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3.68 of 5 stars 3.68  ·  rating details  ·  10,400 ratings  ·  1,664 reviews
The latest novel from Nobel Prize winner Toni Morrison.

An angry and self-loathing veteran of the Korean War, Frank Money finds himself back in racist America after enduring trauma on the front lines that left him with more than just physical scars. His home--and himself in it--may no longer be as he remembers it, but Frank is shocked out of his crippling apathy by the need
Hardcover, 147 pages
Published May 8th 2012 by Knopf (first published April 3rd 2011)
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May 14, 2012 KFed rated it 2 of 5 stars
Shelves: 2012
At this point I've read all of TM's novels, save one -- Paradise -- and that was a novel I at least started and wanted to get through but life got in the way. (Maybe, also, I'd gotten far enough to know it wasn't going to be my scene). As well, I've seen her read three times -- once from A Mercy a year before it was published and again shortly after it was released, with the memories of that earlier reading still ringing fresh in my ears. The final time I heard her read it was from this novel, H ...more
“Lotus, Georgia, is the worst place in the world, worse than any battlefield. At least on the field there is a goal, excitement, daring, and some chance of winning along with many chances of losing. Death is a sure thing but life is just as certain. Problem is you can’t know in advance.” - Toni Morrison, Home

The above are the words of an African-American Korean War vet, Frank Money. This novel is about Frank’s journey ‘home’ to Lotus, GA, a place he swore he would never go to again, to rescue hi
I wanted to dislike this book for its dismal "mood." Hesitant, I wondered whether to continue reading this now, or abandon it for later, when I could bear the thought of stepping back into time with the main character as he visited a traumatic past. I don't quite know how to welcome hopelessness as a thematic undertone and overtone, so this week especially, I didn't know whether I could suffer with Frank as he faced the world with an outlook of disdain and pure agony, remembering when he had no ...more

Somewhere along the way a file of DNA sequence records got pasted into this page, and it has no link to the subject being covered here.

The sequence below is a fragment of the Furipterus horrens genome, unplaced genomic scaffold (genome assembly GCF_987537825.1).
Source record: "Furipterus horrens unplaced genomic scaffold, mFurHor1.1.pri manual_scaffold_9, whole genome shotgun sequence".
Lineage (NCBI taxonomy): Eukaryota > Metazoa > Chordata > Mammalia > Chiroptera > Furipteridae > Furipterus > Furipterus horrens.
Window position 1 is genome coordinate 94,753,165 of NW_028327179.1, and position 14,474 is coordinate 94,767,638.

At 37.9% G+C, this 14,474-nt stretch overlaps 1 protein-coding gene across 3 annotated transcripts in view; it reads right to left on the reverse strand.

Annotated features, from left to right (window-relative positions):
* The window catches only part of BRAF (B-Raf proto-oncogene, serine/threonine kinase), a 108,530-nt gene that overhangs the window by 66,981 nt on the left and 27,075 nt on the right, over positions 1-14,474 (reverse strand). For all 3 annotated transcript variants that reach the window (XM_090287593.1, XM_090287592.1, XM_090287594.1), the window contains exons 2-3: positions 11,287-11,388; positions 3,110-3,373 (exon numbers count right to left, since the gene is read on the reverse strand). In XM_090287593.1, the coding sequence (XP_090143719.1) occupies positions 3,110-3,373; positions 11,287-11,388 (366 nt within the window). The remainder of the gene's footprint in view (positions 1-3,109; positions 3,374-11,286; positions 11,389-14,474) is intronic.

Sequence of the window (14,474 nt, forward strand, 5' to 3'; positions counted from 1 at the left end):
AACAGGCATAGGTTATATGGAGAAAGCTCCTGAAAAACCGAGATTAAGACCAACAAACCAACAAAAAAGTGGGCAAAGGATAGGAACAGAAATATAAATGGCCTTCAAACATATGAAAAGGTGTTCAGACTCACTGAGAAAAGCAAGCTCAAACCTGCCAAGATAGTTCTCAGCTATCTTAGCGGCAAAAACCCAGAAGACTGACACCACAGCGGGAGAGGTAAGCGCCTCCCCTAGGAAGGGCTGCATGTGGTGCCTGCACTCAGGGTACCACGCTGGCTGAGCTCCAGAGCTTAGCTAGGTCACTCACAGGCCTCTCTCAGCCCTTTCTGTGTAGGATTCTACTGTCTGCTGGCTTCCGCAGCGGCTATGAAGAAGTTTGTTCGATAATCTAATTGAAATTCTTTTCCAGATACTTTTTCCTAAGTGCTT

Tod Wodicka
This review has been hidden because it contains spoilers. To view it, click here.
3 and 1/2 stars

I would never dare to criticize Toni Morrison; I love the way she writes. I love the way she writes in this novella too, but anything I'd say about this book would be subject to how much more strongly I felt about her other novels. (It's the way I tend to rate any author of whom I've read more than one work.) And I admit that if this book were written by any other writer (or if it were the first thing I'd read by her), I most likely would've given it a solid 4 stars.

I especially l

Home is my first book by Toni Morrison: I picked it because it was the easiest to find at the library, and I kept seeing the author's name in my friends reviews. I believe I've stumbled upon something good. If I go by the ratings and the mixed reviews here at Goodreads, I expect I will run out of stars to give when I get to her more notorious novels, seeing as I couldn't give less than five stars on my first experience of the author's work. I could find no real fault with the presentation. Som
Will Byrnes

Frank is a black Korean War veteran, a year out, suffering PTSD, imprisoned in a mental hospital for actions he cannot remember. He has been engaging in a range of self-destructive behaviors that have led him to this bedraggled state. He had received a letter concerning his sister, “Come fast. She be dead if you tarry,” and must find his way home. There are barriers to be overcome, people who will help, and memories to be relived. One mystery that propels the tale is what happened to cause Frank
Toni Morrison never takes the easy way out. She rarely offers closure, she never spares the reader the pain, violence and disappointment that have shaped the black experience in America. Yet her books are never without slices of redemption, compassion and even moments of joy that make the intolerable somehow bearable.